It's apparent that performing in a play is not a "clever choice" compared to starring in a TV drama or a film, for those who value the financial returns and exposure. Even in theater, the play is not considered exceptional.

Compared with Ibsen's other masterpieces, such as A Doll's House, which established the playwright as "the father of realism", The Lady from the Sea is not performed frequently and few adaptations have received positive reviews.

But Chen did not hesitate to take the role.

"When Ibsen wrote The Lady from the Sea, he was 60 years old. During his exile in Germany and Italy he longed for the sea," she says.

In his preliminary notes for the play, Ibsen wrote: "The sea has a power of attraction over me. I long for the sea. I am bound by the sea and dependent on it. I must return to it."

At the age of 40, Chen says it seems to be the right time for her to play the role.

"As an actress, I have tried various roles. Now, I am interested in those that break the traditional images of women - 'weak and obedient'. Ellida, for example, is spiritually strong," she says.

Chen was born in Huanggang, Hubei province. Her father was a renowned dancer, her mother played the flute and piano, and her elder brother is a composer.

Chen learned traditional Chinese dance from a young age and later came to Beijing to study at the Beijing Dance Academy.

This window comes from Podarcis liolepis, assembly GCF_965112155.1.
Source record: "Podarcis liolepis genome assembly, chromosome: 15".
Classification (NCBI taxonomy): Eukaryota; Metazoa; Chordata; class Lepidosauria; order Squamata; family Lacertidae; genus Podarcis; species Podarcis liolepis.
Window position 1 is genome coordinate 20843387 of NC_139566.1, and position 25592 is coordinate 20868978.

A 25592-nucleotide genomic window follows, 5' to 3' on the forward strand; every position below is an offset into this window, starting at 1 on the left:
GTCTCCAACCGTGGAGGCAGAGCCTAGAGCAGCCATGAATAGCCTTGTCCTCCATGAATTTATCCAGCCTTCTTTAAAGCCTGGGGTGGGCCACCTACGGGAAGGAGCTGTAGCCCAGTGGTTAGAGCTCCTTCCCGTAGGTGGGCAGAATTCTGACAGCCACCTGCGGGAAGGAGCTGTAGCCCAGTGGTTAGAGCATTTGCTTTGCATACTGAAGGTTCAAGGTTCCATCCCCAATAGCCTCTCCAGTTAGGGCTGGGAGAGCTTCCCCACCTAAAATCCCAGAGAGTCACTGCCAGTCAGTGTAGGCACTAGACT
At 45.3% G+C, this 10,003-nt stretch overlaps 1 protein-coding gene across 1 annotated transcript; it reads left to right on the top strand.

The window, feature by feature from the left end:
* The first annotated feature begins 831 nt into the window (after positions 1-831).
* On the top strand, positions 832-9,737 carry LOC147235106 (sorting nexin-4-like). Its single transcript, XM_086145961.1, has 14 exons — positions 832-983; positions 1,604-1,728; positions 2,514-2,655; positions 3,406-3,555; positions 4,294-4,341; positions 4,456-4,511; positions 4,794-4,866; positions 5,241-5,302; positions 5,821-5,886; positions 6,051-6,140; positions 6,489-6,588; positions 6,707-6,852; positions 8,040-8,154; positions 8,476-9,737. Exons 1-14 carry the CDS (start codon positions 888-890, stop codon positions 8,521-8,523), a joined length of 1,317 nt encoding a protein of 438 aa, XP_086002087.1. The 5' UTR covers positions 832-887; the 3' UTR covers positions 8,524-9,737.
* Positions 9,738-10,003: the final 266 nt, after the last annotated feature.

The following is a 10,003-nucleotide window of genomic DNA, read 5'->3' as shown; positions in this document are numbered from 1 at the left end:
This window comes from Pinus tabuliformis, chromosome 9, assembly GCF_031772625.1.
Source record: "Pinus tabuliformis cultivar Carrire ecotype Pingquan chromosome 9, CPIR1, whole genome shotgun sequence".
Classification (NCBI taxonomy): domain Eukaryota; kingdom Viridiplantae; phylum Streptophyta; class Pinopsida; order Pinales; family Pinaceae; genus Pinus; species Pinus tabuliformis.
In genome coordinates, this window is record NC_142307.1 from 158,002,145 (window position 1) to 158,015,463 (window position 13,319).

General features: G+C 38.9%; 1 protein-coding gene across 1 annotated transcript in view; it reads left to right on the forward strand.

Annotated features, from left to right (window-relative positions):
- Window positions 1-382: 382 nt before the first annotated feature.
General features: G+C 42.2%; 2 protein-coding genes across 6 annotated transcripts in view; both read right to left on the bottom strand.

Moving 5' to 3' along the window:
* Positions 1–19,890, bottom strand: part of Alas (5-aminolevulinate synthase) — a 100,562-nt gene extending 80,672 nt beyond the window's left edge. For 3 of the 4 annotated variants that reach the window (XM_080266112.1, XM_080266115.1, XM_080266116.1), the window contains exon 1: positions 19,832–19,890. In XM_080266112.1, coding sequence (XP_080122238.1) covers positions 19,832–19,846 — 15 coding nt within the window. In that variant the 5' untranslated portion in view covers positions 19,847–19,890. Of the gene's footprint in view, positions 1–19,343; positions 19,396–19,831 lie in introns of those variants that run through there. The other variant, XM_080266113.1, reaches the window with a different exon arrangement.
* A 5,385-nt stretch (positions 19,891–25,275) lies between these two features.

After seven years of dancing with the Oriental Song and Dance Ensemble, she was enrolled to study at the Central Academy of Drama, where she graduated in 2001 with a major in acting. The same year, she started working at the National Theater of China.

Wang Yuanyuan, theater director (R) [Photo provided to China Daily]

Artistic freedom

"Chen was our first choice for the role after we decided to stage The Lady from the Sea," says Wang Yuanyuan, the director, who has known Chen for long. "As an actress, she is versatile and doesn't set limits for herself."

As the founder and director of Beijing Dance Theater, which is China's premier contemporary dance troupe, Wang has choreographed dance pieces based on classic literary works, including Wild Grass, based on Lu Xun's 1927 prose poem collection, and The Banquet, an adaptation of Hamlet. The Lady from the Sea, however, is Wang's first play as a director.

Wang founded Beijing Dance Theater with veteran lighting director Han Jiang and set designer Tan Shaoyuan in 2008. The same year, she did the choreography for the opening ceremony of the Beijing Olympic Games, collaborating with director Zhang Yimou, with whom she had worked on a ballet version of the Chinese film Raise the Red Lantern in 2001.

The Lady from the Sea is the first play by Beijing Repertory Theater, which was founded by Wang, Han and Tan in June 2017.

"When we founded the dance troupe 10 years ago, we wanted to look for artistic freedom. We have the same wish for Beijing Repertory Theater," says Wang. "The Lady from the Sea, though written in 1888, does not constrain itself with any region or year. It's a play that surpasses any particular time."

The play premiered in Shanghai in September and toured Hangzhou, Nanjing and Beijing last year. It has launched its second national tour and will be staged in Beijing from Jan 31 to Feb 3.

If you go

7:30 pm, Jan 31-Feb 3. National Center for the Performing Arts, 2 West Chang'an Avenue, Xicheng district, Beijing. 010-6655-0000.

Presented by Chinadaily.com.cn Registration Number: 10023870-7
Copyright © Ministry of Culture, P.R.China. All rights reserved